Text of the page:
Daily Poll Watch: Right-wingers attack Nate Silver simply because they don’t like his numbers

Earlier today, I responded thusly to a reader who had implied that Rasmussen polls were more accurate in the 2008 presidential election than the respective projections by analysts Nate Silver and Sam Wang:

The Rasmussen record [of accuracy] in 2008 relates only to the national popular vote. But when it came to state races, where the electoral votes were, nobody was more accurate than Nate Silver and Sam Wang.

Silver correctly predicted the presidential winner in 49 of the 50 states. The only state he missed was Indiana, which went for Obama by 1%. He also correctly predicted the winner of all 35 Senate races that year.

Sam Wang’s final prediction in the presidential race of 2008 was off by only one electoral vote out of 538.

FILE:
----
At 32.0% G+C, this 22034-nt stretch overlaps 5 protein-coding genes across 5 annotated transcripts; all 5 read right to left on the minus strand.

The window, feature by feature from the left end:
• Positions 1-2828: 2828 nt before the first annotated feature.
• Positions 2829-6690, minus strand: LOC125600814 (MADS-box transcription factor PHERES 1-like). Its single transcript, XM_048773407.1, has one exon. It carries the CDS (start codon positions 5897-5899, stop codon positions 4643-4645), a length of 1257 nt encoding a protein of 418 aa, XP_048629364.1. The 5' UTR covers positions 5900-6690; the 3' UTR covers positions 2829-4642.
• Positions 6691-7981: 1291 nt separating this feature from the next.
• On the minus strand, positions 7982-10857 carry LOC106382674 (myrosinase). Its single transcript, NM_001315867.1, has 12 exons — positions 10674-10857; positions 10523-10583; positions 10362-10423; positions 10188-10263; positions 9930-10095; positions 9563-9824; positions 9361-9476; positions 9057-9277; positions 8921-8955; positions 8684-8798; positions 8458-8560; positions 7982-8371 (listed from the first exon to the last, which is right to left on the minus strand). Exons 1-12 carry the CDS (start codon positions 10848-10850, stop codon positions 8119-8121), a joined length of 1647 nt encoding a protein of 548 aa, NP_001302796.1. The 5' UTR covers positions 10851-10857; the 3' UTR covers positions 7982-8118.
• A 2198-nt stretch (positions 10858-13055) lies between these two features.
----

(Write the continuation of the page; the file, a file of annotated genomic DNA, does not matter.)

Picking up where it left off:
As for Rasmussen’s vaunted accuracy just before the presidential election of 2008, most other polls were also pretty much in the ballpark in predicting an Obama victory by a fairly comfortable margin in the popular vote. But Rasmussen wasn’t very close in projecting the margin in the Electoral College.

On the day before the 2008 election, Rasmussen reported this:

“Rasmussen Reports Electoral College projections now show Obama leading 260-160. When ‘leaners’ are included, Obama leads 313-160.”

The actual final tally showed this: Obama, 365 electoral votes; McCain, 173 electoral votes.

Nobody was closer than Nate Silver and Sam Wang in their final Electoral College projections.

This reader’s bad-mouthing of Silver and Wang is in keeping with a spate of such stuff from professional conservative pundits in recent days.